Seagate have been manufacturing hard drives since 1978, have been the first to implement many hard drive technologies (15,000rpm, SSD/HDD hybrid) and are the largest hard drive manufacturer in the world. Seagate has recently (2011) acquired the hard disk division of Samsung and did the same with Maxtor in 2006.
Seagate manufacture a wide array of hard drive products such as desktop hard drives, laptop hard drives, server and NAS hard drives, and many more for different requirements. The typical range of Seagate hard drives that the public is exposed to are the desktop and laptop hard drives, namely the Barracuda and Momentus ranges. However, the range has now expanded and some new products have been introduced:
Barracuda: The longest running product in their lineup. Capacity of up to 10TB in a standard hard drive format with spinning disks. They are suited to basic desktops, laptops and external hard drives.
Firecuda: A combination of spinning disk hard drive and SSD, producing a hybrid drive. The most commonly stored data is cached on the SSD, giving fast access time. A good middle ground when an SSD it too expensive or doesn’t offer enough storage. Capacities up to 2TB
Ironwolf: Designed for NAS usage, so built for reliability and scalability with up to 10TB in capacity.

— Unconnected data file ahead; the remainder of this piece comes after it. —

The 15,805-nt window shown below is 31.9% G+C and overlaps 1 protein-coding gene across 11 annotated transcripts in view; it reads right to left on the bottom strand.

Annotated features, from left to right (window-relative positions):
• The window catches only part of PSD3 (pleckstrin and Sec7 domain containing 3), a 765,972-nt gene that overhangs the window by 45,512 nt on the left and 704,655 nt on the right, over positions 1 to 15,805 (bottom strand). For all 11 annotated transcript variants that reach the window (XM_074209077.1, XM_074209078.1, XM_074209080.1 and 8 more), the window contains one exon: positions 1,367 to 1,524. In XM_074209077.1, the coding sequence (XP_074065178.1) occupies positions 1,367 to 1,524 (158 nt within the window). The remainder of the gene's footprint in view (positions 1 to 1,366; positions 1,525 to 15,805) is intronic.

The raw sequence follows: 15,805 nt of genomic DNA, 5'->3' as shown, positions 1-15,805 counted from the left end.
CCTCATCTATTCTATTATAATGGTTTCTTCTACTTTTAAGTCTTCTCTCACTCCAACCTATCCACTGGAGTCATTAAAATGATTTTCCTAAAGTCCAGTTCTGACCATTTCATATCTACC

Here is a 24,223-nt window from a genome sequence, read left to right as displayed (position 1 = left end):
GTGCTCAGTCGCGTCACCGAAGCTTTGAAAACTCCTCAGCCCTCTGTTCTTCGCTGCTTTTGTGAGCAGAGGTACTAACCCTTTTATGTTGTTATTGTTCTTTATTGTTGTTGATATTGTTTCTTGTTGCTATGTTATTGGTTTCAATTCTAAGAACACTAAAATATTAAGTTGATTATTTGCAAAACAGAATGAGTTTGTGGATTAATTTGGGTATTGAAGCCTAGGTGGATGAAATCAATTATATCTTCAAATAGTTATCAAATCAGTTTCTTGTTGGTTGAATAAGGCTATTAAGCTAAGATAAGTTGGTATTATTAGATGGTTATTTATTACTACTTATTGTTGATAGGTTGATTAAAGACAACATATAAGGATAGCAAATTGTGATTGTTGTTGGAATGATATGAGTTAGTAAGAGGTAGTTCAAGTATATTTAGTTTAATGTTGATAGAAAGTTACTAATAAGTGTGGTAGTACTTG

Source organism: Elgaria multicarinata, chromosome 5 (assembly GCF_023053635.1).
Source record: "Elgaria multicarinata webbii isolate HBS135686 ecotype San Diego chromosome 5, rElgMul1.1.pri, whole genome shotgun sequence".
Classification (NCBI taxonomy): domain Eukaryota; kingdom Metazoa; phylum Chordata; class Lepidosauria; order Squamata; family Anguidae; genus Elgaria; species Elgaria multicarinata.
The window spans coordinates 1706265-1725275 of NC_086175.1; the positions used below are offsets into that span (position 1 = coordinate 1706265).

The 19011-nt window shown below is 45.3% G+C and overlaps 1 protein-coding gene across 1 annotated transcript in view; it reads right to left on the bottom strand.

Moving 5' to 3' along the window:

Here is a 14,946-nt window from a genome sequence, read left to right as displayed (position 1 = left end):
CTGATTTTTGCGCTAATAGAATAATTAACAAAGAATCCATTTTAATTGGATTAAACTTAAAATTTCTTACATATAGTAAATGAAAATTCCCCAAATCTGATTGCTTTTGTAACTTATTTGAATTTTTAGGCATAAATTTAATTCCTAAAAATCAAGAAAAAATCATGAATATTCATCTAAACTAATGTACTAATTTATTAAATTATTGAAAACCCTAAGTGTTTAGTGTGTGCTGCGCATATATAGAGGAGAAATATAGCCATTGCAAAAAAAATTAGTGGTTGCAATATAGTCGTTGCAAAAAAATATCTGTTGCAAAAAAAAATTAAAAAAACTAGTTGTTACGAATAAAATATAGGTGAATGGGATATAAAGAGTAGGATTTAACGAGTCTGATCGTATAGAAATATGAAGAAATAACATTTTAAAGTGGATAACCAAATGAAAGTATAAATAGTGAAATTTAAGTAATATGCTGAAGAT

Skyhawk: A surveilance hard drive, similar to the WD Purple range. Available up to 10TB.
Seagate is well known for the notorious bug in their Barracuda 7200.11 drives, of which millions failed worldwide. Seagate hard drives are also prone to motor spindle failure when subjected to harsh physical force, more so than other brands of hard drive. This type of failure is one of the most demanding data recovery procedures, especially if the drive has more than one platter. Their Barracuda range with model numbers containing a DM are also prone to catastrophic failures, especially the earlier modes. If you’d like to see how we recover data from a dropped 4TB Seagate Barracuda you can have a look at one of our successful jobs as an example.
Hard drive data recovery relating to Seagate hard drives includes:
- Logical data recovery involving repair of the file system stored on the hard drive, damaged by virus attacks, user error or hardware failure.
- Electrical data recovery involving repair or replacement of the main electrical components (PCB), damaged by static, bad power or surges, or user damage.
- Physical data recovery involving repair or replacement of the mechanical components within the hard drive internals. This includes replacement of the head stack assembly (HSA), motor spindle, or any other parts requiring repair or replacement. Damage to these components is often by wear and tear, manufacturing defects or user damage such as a drop or fall.